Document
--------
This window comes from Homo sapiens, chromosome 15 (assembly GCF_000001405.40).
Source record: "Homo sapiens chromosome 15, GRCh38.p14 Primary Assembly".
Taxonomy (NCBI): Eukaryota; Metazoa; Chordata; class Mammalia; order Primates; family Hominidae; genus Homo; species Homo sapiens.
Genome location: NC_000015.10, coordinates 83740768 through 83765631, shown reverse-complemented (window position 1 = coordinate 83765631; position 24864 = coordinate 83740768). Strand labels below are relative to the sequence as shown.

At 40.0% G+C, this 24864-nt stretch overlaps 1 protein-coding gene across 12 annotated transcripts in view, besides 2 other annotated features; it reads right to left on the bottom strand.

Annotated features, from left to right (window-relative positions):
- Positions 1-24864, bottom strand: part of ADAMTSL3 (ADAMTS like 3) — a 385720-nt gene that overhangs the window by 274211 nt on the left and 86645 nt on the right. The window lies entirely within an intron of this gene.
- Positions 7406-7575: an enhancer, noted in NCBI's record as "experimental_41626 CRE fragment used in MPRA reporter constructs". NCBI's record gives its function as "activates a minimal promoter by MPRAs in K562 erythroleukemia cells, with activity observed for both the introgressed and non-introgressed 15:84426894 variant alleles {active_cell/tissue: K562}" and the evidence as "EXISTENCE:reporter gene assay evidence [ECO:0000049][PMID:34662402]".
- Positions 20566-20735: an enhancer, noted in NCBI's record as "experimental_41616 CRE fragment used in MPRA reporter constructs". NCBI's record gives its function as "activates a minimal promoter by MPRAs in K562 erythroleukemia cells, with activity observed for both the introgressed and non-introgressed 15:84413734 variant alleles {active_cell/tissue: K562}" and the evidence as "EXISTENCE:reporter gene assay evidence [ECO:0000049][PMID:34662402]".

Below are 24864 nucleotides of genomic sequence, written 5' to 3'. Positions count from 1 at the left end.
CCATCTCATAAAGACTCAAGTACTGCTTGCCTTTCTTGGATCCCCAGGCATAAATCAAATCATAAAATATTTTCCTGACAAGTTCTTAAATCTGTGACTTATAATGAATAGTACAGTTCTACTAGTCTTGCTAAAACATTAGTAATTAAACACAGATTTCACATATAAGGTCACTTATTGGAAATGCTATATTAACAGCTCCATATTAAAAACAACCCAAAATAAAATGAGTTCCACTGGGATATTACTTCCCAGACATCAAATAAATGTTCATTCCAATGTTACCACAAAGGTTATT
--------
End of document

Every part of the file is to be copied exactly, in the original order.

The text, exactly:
This window comes from Homo sapiens, chromosome 15 (assembly GCF_000001405.40).
Source record: "Homo sapiens chromosome 15, GRCh38.p14 Primary Assembly".
Taxonomy (NCBI): Eukaryota; Metazoa; Chordata; class Mammalia; order Primates; family Hominidae; genus Homo; species Homo sapiens.
Genome location: NC_000015.10, coordinates 83740768 through 83765631, shown reverse-complemented (window position 1 = coordinate 83765631; position 24864 = coordinate 83740768). Strand labels below are relative to the sequence as shown.

At 40.0% G+C, this 24864-nt stretch overlaps 1 protein-coding gene across 12 annotated transcripts in view, besides 2 other annotated features; it reads right to left on the bottom strand.

Annotated features, from left to right (window-relative positions):
- Positions 1-24864, bottom strand: part of ADAMTSL3 (ADAMTS like 3) — a 385720-nt gene that overhangs the window by 274211 nt on the left and 86645 nt on the right. The window lies entirely within an intron of this gene.
- Positions 7406-7575: an enhancer, noted in NCBI's record as "experimental_41626 CRE fragment used in MPRA reporter constructs". NCBI's record gives its function as "activates a minimal promoter by MPRAs in K562 erythroleukemia cells, with activity observed for both the introgressed and non-introgressed 15:84426894 variant alleles {active_cell/tissue: K562}" and the evidence as "EXISTENCE:reporter gene assay evidence [ECO:0000049][PMID:34662402]".
- Positions 20566-20735: an enhancer, noted in NCBI's record as "experimental_41616 CRE fragment used in MPRA reporter constructs". NCBI's record gives its function as "activates a minimal promoter by MPRAs in K562 erythroleukemia cells, with activity observed for both the introgressed and non-introgressed 15:84413734 variant alleles {active_cell/tissue: K562}" and the evidence as "EXISTENCE:reporter gene assay evidence [ECO:0000049][PMID:34662402]".

Below are 24864 nucleotides of genomic sequence, written 5' to 3'. Positions count from 1 at the left end.
CCATCTCATAAAGACTCAAGTACTGCTTGCCTTTCTTGGATCCCCAGGCATAAATCAAATCATAAAATATTTTCCTGACAAGTTCTTAAATCTGTGACTTATAATGAATAGTACAGTTCTACTAGTCTTGCTAAAACATTAGTAATTAAACACAGATTTCACATATAAGGTCACTTATTGGAAATGCTATATTAACAGCTCCATATTAAAAACAACCCAAAATAAAATGAGTTCCACTGGGATATTACTTCCCAGACATCAAATAAATGTTCATTCCAATGTTACCACAAAGGTTATT